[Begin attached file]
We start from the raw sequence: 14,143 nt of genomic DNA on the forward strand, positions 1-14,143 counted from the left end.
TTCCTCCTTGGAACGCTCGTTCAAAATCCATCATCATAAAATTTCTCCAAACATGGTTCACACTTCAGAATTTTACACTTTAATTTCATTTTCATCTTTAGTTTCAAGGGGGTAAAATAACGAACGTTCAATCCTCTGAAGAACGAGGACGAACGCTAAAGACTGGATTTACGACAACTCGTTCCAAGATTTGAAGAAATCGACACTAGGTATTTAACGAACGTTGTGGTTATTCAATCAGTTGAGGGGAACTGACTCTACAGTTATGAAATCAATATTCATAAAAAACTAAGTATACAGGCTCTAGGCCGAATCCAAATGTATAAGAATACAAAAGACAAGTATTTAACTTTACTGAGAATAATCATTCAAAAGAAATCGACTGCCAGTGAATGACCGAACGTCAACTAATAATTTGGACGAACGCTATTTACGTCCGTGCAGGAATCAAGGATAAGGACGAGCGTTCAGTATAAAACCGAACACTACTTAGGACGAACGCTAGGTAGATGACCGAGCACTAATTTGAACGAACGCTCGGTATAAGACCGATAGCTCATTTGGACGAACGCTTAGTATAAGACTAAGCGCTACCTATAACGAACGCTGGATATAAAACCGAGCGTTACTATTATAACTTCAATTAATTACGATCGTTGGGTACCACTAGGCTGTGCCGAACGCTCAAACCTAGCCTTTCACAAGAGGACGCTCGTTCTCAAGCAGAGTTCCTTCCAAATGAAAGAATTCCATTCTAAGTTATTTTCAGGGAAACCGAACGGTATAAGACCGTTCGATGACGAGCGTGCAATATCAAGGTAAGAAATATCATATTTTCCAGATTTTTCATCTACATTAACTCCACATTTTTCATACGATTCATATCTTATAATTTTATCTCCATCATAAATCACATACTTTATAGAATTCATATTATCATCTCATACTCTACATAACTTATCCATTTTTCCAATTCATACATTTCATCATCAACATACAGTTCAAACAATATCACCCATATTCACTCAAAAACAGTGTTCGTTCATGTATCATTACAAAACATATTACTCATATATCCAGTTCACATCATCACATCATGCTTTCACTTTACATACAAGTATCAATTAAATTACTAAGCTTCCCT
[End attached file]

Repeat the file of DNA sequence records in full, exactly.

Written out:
We start from the raw sequence: 14,143 nt of genomic DNA on the forward strand, positions 1-14,143 counted from the left end.
TTCCTCCTTGGAACGCTCGTTCAAAATCCATCATCATAAAATTTCTCCAAACATGGTTCACACTTCAGAATTTTACACTTTAATTTCATTTTCATCTTTAGTTTCAAGGGGGTAAAATAACGAACGTTCAATCCTCTGAAGAACGAGGACGAACGCTAAAGACTGGATTTACGACAACTCGTTCCAAGATTTGAAGAAATCGACACTAGGTATTTAACGAACGTTGTGGTTATTCAATCAGTTGAGGGGAACTGACTCTACAGTTATGAAATCAATATTCATAAAAAACTAAGTATACAGGCTCTAGGCCGAATCCAAATGTATAAGAATACAAAAGACAAGTATTTAACTTTACTGAGAATAATCATTCAAAAGAAATCGACTGCCAGTGAATGACCGAACGTCAACTAATAATTTGGACGAACGCTATTTACGTCCGTGCAGGAATCAAGGATAAGGACGAGCGTTCAGTATAAAACCGAACACTACTTAGGACGAACGCTAGGTAGATGACCGAGCACTAATTTGAACGAACGCTCGGTATAAGACCGATAGCTCATTTGGACGAACGCTTAGTATAAGACTAAGCGCTACCTATAACGAACGCTGGATATAAAACCGAGCGTTACTATTATAACTTCAATTAATTACGATCGTTGGGTACCACTAGGCTGTGCCGAACGCTCAAACCTAGCCTTTCACAAGAGGACGCTCGTTCTCAAGCAGAGTTCCTTCCAAATGAAAGAATTCCATTCTAAGTTATTTTCAGGGAAACCGAACGGTATAAGACCGTTCGATGACGAGCGTGCAATATCAAGGTAAGAAATATCATATTTTCCAGATTTTTCATCTACATTAACTCCACATTTTTCATACGATTCATATCTTATAATTTTATCTCCATCATAAATCACATACTTTATAGAATTCATATTATCATCTCATACTCTACATAACTTATCCATTTTTCCAATTCATACATTTCATCATCAACATACAGTTCAAACAATATCACCCATATTCACTCAAAAACAGTGTTCGTTCATGTATCATTACAAAACATATTACTCATATATCCAGTTCACATCATCACATCATGCTTTCACTTTACATACAAGTATCAATTAAATTACTAAGCTTCCCT